Both parties and many voters are reportedly “unhappy with their nominees.” This then is a moment of vulnerability for both parties; a moment of possible change not just of personalities in power, but in the deep bedrock of political power structures in the U.S.
In this political moment, I would expect three phases of a popular movement to emerge for defeating Clintonian neoliberalism. Given history’s potential to surprise we must be ready for the unpredictable. (Every essay like this is a draft that history must rewrite.) In the meantime, I identify three phases we can anticipate. They each overlap one another, and featuring dynamics that will run concurrently at many points. Still, there is a logic of progression that leads me to order them as I do below.
A first phase of protest, interruption and cries for justice and for a new order has already begun. Under the pressure of continuing dramatic evidence of racialized police violence – especially around the murders by police of Alton Sterling in Baton Rouge, Louisiana, and Philando Castille in Minneapolis, Minnesota – many cities across the country feature protests. These are not simply against the police but more importantly are crafted by various groups in Black Lives Matter movements (as in Chicago recently) as a comprehensive resistance to leaders and political structures that seem toothless in the face of a full-tilt breakdown of trust between communities of color and the police. These protests show every sign of rolling on toward the Republican and Democratic National Convention sites in Cleveland and Philadelphia.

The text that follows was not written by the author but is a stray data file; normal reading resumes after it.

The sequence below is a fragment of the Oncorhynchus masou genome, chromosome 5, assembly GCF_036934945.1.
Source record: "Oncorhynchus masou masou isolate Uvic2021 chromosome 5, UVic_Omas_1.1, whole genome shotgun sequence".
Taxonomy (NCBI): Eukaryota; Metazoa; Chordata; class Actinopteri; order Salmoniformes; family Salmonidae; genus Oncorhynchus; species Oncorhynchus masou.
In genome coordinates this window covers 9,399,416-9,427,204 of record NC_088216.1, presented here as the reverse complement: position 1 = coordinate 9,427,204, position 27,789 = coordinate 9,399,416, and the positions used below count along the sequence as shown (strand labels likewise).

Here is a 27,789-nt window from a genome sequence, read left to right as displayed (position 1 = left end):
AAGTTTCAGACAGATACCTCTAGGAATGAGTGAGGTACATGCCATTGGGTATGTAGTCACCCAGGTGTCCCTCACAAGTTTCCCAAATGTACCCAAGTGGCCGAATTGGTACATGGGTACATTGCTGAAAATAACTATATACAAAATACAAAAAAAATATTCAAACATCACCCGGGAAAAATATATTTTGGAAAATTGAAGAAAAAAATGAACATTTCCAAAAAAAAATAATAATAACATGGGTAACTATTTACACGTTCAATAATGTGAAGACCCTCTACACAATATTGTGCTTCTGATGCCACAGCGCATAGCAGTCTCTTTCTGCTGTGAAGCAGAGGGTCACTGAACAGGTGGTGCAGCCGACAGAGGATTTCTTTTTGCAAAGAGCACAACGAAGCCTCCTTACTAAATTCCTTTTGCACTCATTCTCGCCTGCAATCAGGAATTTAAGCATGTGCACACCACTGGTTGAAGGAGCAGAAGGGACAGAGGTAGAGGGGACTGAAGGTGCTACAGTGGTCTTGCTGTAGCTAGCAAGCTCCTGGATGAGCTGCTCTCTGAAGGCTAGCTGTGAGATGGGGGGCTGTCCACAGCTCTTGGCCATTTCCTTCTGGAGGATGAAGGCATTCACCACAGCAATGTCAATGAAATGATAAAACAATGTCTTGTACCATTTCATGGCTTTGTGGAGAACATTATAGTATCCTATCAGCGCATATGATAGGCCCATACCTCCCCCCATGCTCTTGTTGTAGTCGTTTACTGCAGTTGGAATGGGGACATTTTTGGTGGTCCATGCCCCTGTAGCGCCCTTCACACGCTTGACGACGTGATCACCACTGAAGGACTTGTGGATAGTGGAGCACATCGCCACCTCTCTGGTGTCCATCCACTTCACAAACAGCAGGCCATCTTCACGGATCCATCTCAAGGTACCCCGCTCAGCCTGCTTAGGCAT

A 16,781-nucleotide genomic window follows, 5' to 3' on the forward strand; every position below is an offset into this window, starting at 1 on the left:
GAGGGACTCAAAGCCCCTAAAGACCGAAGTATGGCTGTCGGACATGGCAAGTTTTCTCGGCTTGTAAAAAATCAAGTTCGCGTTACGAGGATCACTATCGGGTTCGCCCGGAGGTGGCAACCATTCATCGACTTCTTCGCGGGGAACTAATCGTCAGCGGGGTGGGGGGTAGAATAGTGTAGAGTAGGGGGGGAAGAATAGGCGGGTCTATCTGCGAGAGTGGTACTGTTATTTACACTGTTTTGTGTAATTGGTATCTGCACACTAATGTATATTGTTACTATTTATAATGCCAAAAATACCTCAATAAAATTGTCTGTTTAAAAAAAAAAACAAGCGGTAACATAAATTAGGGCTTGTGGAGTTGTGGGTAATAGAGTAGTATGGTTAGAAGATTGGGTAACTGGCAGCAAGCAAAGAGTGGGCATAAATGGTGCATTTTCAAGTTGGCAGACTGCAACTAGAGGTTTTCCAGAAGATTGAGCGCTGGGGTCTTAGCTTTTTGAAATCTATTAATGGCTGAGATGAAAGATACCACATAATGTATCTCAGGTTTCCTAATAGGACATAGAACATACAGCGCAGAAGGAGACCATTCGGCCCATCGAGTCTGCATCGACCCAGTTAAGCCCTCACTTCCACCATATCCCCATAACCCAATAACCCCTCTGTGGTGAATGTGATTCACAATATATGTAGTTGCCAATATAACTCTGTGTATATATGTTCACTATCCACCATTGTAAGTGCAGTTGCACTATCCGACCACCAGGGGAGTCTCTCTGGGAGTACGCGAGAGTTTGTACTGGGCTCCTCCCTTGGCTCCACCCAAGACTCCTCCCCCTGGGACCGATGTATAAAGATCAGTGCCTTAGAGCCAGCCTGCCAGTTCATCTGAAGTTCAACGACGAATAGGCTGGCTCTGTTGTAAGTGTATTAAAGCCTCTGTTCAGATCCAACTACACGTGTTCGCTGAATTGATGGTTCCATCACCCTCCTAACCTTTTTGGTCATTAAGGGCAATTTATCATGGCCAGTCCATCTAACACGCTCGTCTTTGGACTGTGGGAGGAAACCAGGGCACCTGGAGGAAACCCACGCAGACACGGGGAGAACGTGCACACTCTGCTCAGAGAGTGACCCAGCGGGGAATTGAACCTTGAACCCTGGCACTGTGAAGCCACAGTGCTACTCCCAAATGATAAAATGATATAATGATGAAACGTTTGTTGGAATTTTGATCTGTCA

Because Trumpian authoritarianism and Clintonian neoliberalism are features of one coordinating and always interlacing mode of rule, both convention centers should become sites of creative mass mobilization and protest. Our movements need to build a sense of the people’s rejection of both candidates, of both standing parties and of most of the electoral processes as we know them today.
This phase of protest is no mere romance of “storming the barricades.” Maybe there will be such actions. Just as importantly, though, we will need to occupy with protest the ordinary spaces of our lives. We will be called to speak and take stands in our workplaces, in our homes and families, in our mosques, synagogues and churches – in the everyday sites we move in. As Michelle Alexander intoned in a moving recent essay, “something more is demanded of us now.”
I’m thinking of this “something more” not only as one who wants to be on the streets with our creative social movements, but also as a teacher who heads back into the classroom in the Fall. How will I break from “business as usual?” How will I throw open the doors to this new moment, to the forces of a changing political terrain that demands our protest, a creative refusal that defeats both Trump and Clintonian neoliberalism?
A second phase of organizing people’s assemblies will thus be crucial to creative moves through protests. These assemblies need to begin at least by the time of the DNC in Philadelphia. My dream, in fact – dare I propose it (someone surely already has) – is that the rage and dissatisfaction of those alienated by the repressive politics of both parties will walk out of the Democratic convention in the Comcast/Wells Fargo coliseum – and during prime-time TV coverage.